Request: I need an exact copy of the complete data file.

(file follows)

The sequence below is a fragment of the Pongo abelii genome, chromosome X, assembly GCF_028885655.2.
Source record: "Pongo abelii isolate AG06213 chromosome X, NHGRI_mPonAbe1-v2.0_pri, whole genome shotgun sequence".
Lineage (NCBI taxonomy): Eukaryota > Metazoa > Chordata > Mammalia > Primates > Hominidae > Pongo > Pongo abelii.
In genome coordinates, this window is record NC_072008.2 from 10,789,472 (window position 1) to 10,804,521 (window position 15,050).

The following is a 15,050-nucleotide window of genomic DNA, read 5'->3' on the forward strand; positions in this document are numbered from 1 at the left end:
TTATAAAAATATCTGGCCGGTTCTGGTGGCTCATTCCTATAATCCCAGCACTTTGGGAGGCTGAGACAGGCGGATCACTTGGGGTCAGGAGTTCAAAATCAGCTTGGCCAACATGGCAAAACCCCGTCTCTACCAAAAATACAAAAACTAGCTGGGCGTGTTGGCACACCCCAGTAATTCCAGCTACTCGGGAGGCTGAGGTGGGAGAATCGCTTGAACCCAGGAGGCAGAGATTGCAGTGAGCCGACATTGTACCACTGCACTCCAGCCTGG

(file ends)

The sequence below is a fragment of the Pongo abelii genome, chromosome X, assembly GCF_028885655.2.
Source record: "Pongo abelii isolate AG06213 chromosome X, NHGRI_mPonAbe1-v2.0_pri, whole genome shotgun sequence".
Lineage (NCBI taxonomy): Eukaryota > Metazoa > Chordata > Mammalia > Primates > Hominidae > Pongo > Pongo abelii.
In genome coordinates, this window is record NC_072008.2 from 10,789,472 (window position 1) to 10,804,521 (window position 15,050).

The following is a 15,050-nucleotide window of genomic DNA, read 5'->3' on the forward strand; positions in this document are numbered from 1 at the left end:
TTATAAAAATATCTGGCCGGTTCTGGTGGCTCATTCCTATAATCCCAGCACTTTGGGAGGCTGAGACAGGCGGATCACTTGGGGTCAGGAGTTCAAAATCAGCTTGGCCAACATGGCAAAACCCCGTCTCTACCAAAAATACAAAAACTAGCTGGGCGTGTTGGCACACCCCAGTAATTCCAGCTACTCGGGAGGCTGAGGTGGGAGAATCGCTTGAACCCAGGAGGCAGAGATTGCAGTGAGCCGACATTGTACCACTGCACTCCAGCCTGG